Detecting Signs of Sex
Organismal Signs of Sex
Molecular Signs of Sex
Examples of Clonal Plant Pathogens
A Clonal Rust Fungus: Puccinia triticina
A Mitosporic Fungus: Verticillium dahlia
A Mitosporic Fungus with Evidence of Sex and Recombination: Alternaria brassicicola
The Challenges of Inferring Clonality and Recombination
   Summary of Key Concepts
   Recommended Reading

9 Evolution in Gene-for-Gene Systems
Host Plant Immunity and Defenses
The Classic Gene-for-Gene Model
Races in Gene-for-Gene Systems
Selection for Virulent Races: The Breakdown of Resistance
Evolution of New Races
Coevolution in Gene-for-Gene Systems
The Arms Race and Trench Warfare Models of Coevolution
Fitness Costs in Gene-for-Gene Systems
Fitness Costs of Unnecessary High Virulence
   Bacterial Blight of Rice
   Bacterial Spot in Peppers
Fitness Costs of Disease Resistance
Metapopulation Dynamics in Gene-for-Gene Systems
Metapopulation Models of Gene-for-Gene Systems
Empirical Evidence for Metapopulation Structure in Gene-for-Gene Systems
Evolution of Gene-for-Gene Systems in Agriculture
   Summary of Key Concepts
   Recommended Reading

10 Durability and the Deployment of Disease Resistance
Quantitative and Qualitative Resistance
Durability of Quantitative Resistance
Differential Interactions to Detect Pathogen Specificity to Quantitative Resistance
Selection Experiments to Detect Pathogen Specificity to Quantitative Resistance
The Lack of Erosion of Quantitative Resistance
Factors Affecting Durability of Qualitative Resistance in Gene-for-Gene Systems
Epidemiological Factors Affecting Durability in Gene-for-Gene Systems
Fitness of Virulent Races
Predicting Durability Based on Pathogen Population Biology
Race Surveys
Sampling Pathogen Populations
Differential Cultivars for Determining Races
Estimating Effector Allele Frequencies
Breeding for Resistance and Gene Deployment
Screening for Resistance Against Diverse Pathogen Populations
Gene Pyramids
Exploiting Linkage Disequilibrium in Pathogen Populations for Breeding Gene Pyramids
Gene Deployment
Cultivar Mixtures
Integrated Disease Management and Durability
   Summary of Key Concepts
   Recommended Reading

11 Emerging and Reemerging Plant Diseases
Invasive Plant Pathogens: Introductions to New Geographic Areas
Biology of Invasive Plant Pathogens
Phylogeographic Methods to Infer the Sources of Introductions
Speciation and the Evolution of Host Specificity
What Is a Species?
Reproductive Isolation and Speciation
Host-Shift Speciation
Host Shifts and Cospeciation
Mechanisms for the Rapid Evolution of Novel Pathogen Genotypes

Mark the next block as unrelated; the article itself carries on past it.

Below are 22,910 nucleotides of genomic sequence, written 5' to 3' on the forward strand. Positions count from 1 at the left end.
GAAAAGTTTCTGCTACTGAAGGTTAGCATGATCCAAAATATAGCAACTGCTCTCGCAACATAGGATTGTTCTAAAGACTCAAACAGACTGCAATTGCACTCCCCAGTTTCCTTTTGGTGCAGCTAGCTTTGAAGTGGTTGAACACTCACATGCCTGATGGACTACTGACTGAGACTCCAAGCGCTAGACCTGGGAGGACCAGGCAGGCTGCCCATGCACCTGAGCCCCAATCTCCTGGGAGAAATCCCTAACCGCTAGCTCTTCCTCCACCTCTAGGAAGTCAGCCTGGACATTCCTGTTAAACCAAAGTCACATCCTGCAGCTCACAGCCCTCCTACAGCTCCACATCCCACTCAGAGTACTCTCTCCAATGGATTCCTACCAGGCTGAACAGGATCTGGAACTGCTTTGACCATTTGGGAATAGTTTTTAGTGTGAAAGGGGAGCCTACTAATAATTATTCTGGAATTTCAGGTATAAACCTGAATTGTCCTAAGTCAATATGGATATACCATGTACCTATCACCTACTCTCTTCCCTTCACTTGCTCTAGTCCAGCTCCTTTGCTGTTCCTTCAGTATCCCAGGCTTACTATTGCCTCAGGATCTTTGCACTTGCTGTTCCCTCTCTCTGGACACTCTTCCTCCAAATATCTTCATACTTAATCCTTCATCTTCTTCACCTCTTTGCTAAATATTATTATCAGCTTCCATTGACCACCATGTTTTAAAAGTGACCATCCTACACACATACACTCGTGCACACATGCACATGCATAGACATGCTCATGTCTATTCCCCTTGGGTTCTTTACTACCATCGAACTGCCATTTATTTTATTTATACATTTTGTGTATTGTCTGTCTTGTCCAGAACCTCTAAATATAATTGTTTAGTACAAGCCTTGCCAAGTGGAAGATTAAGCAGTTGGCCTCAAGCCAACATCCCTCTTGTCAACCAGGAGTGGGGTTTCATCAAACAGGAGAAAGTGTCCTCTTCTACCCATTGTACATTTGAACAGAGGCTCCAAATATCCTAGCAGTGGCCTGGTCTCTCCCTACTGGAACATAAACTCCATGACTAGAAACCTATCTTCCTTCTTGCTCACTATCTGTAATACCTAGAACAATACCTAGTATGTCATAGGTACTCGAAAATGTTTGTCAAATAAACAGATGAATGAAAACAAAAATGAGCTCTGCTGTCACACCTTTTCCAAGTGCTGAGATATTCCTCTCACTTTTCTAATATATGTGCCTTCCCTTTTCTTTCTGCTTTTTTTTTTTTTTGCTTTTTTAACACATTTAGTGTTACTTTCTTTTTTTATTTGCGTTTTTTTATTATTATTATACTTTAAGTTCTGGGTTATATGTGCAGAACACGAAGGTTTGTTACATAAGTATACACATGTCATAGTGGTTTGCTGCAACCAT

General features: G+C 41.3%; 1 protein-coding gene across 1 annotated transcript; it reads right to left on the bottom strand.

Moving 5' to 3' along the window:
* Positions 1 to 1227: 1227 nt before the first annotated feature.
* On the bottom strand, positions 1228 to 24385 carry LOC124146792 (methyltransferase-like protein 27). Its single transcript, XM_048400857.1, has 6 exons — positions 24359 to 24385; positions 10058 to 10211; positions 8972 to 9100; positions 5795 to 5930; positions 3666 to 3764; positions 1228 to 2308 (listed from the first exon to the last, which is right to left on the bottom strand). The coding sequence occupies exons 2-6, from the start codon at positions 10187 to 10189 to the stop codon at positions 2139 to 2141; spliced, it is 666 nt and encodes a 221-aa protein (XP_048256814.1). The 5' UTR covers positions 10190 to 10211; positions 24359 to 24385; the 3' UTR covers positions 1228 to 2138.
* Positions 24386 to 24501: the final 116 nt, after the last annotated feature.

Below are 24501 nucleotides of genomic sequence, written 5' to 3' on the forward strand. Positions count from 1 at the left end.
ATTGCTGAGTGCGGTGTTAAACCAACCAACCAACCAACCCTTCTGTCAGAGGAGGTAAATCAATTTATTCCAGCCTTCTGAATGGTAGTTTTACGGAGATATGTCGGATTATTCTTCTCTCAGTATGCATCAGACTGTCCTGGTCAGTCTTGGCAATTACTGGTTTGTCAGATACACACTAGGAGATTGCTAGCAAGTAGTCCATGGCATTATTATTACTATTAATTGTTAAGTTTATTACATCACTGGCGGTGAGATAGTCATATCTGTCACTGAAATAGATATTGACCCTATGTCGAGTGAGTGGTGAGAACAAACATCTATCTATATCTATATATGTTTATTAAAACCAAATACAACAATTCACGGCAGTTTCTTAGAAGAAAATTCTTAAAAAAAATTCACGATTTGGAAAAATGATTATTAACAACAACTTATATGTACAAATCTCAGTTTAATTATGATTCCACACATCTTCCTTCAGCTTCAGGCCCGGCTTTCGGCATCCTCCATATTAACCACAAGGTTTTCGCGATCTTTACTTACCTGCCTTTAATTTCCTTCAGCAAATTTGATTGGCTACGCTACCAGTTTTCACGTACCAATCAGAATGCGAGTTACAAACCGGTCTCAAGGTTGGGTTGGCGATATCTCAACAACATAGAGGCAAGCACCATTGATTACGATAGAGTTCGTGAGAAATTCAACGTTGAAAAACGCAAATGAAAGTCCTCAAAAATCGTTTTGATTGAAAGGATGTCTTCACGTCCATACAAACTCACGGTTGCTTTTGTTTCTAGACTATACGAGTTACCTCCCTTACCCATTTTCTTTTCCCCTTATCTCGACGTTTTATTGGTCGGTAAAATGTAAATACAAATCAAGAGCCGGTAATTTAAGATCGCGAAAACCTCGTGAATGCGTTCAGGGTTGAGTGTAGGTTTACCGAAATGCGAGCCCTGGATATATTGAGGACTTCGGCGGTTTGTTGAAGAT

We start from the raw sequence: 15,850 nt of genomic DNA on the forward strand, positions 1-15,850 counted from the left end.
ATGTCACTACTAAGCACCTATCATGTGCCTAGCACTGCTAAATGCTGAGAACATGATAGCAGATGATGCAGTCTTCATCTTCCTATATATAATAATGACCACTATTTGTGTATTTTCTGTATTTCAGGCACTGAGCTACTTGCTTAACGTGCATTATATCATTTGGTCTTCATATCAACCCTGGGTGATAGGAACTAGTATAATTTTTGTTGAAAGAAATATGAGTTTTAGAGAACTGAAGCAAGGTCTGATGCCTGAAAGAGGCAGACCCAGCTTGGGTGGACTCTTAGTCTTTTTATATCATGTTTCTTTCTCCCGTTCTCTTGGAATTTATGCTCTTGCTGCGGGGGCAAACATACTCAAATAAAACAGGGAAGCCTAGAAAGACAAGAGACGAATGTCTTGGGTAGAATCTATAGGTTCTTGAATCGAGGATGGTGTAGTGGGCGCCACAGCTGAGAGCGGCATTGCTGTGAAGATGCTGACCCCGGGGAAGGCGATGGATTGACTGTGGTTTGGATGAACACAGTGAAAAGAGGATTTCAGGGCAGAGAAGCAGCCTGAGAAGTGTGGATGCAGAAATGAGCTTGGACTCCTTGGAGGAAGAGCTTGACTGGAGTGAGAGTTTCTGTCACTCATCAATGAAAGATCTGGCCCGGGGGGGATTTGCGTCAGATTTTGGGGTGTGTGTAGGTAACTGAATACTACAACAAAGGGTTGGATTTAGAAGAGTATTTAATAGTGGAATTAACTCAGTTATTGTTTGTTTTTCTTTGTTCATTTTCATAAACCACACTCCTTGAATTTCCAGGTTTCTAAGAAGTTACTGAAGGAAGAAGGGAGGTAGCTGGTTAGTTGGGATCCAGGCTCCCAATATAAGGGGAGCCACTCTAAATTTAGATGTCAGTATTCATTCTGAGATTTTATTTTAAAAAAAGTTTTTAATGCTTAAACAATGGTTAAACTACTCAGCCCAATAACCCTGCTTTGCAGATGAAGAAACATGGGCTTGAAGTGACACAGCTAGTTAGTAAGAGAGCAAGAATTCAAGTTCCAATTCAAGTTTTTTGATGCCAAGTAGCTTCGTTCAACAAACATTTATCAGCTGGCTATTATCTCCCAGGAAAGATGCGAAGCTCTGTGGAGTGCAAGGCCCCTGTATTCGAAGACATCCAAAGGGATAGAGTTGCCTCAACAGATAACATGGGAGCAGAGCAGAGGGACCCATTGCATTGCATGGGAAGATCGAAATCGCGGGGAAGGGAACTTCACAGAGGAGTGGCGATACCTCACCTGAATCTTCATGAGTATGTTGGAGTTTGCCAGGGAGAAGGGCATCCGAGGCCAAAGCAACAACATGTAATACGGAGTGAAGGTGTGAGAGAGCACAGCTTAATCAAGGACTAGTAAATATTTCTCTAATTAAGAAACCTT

Plant Viruses Emerging by Recombination
Interspecific Hybrids in Eukaryotic Plant Pathogens
Horizontal Gene Transfer That Affects Pathogenicity and Virulence
   Horizontal Gene Transfer in Bacteria
   Horizontal Gene Transfer in Eukaryotes
Selection for Novel Pathogen Genotypes
Role of Agriculture and Other Extrinsic Factors in Disease Emergence
Host Populations in Modern Agriculture Promote Disease Emergence
Additional Effects of Agriculture on Pathogen Evolution
Environmental Factors That Promote Disease Emergence
   Climate Change
   Vector Populations
   Cultural Practices
Countermeasures to Reduce the Risk of Disease Emergence
   Summary of Key Concepts
   Recommended Reading

12 Contributions of Population Genetics in Plant Disease Epidemiology
Historical Links Between Population Genetics and Epidemiology
Descriptive Studies of Genetic Variation in Populations of Plant Pathogens
Identification of Cryptic Species
Epidemiological Inferences from Clonal Population Structure
Epidemiological Inferences from Population Subdivision
Epidemiological Inferences about Sexual Reproduction
Direct Tracking of Pathogen Genotypes for Epidemiological Inference
Identifying Sources of Primary Inoculum Using Genetic Markers
Inferences from Spatial Patterns of Pathogen Genotypes
Applications of Genetic Variation to Disease Management: Diagnosis and Quantification of Plant Pathogens
A Critical Assessment of the Relevance of Pathogen Genetic Variation to Plant Disease Management
Future Directions for Population Biology in Plant Pathology
Metagenomics and Plant Microbiomes
Landscape Genetics
Population Genomics and Association Mapping
   Summary of Key Points
   Recommended Reading

Appendix: Genetic Markers Historically Used for Genotyping Plant Pathogens

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Author Michael G. Milgroom has been a pioneer and leading researcher in the population genetics and population biology of plant pathogens for nearly 30 years. He has also taught this subject extensively at the graduate level for more than 20 years. His vast knowledge and experience are apparent through Population Biology of Plant Pathogens's many examples derived from original research, historical accounts, articles, and other sources from himself and his colleagues.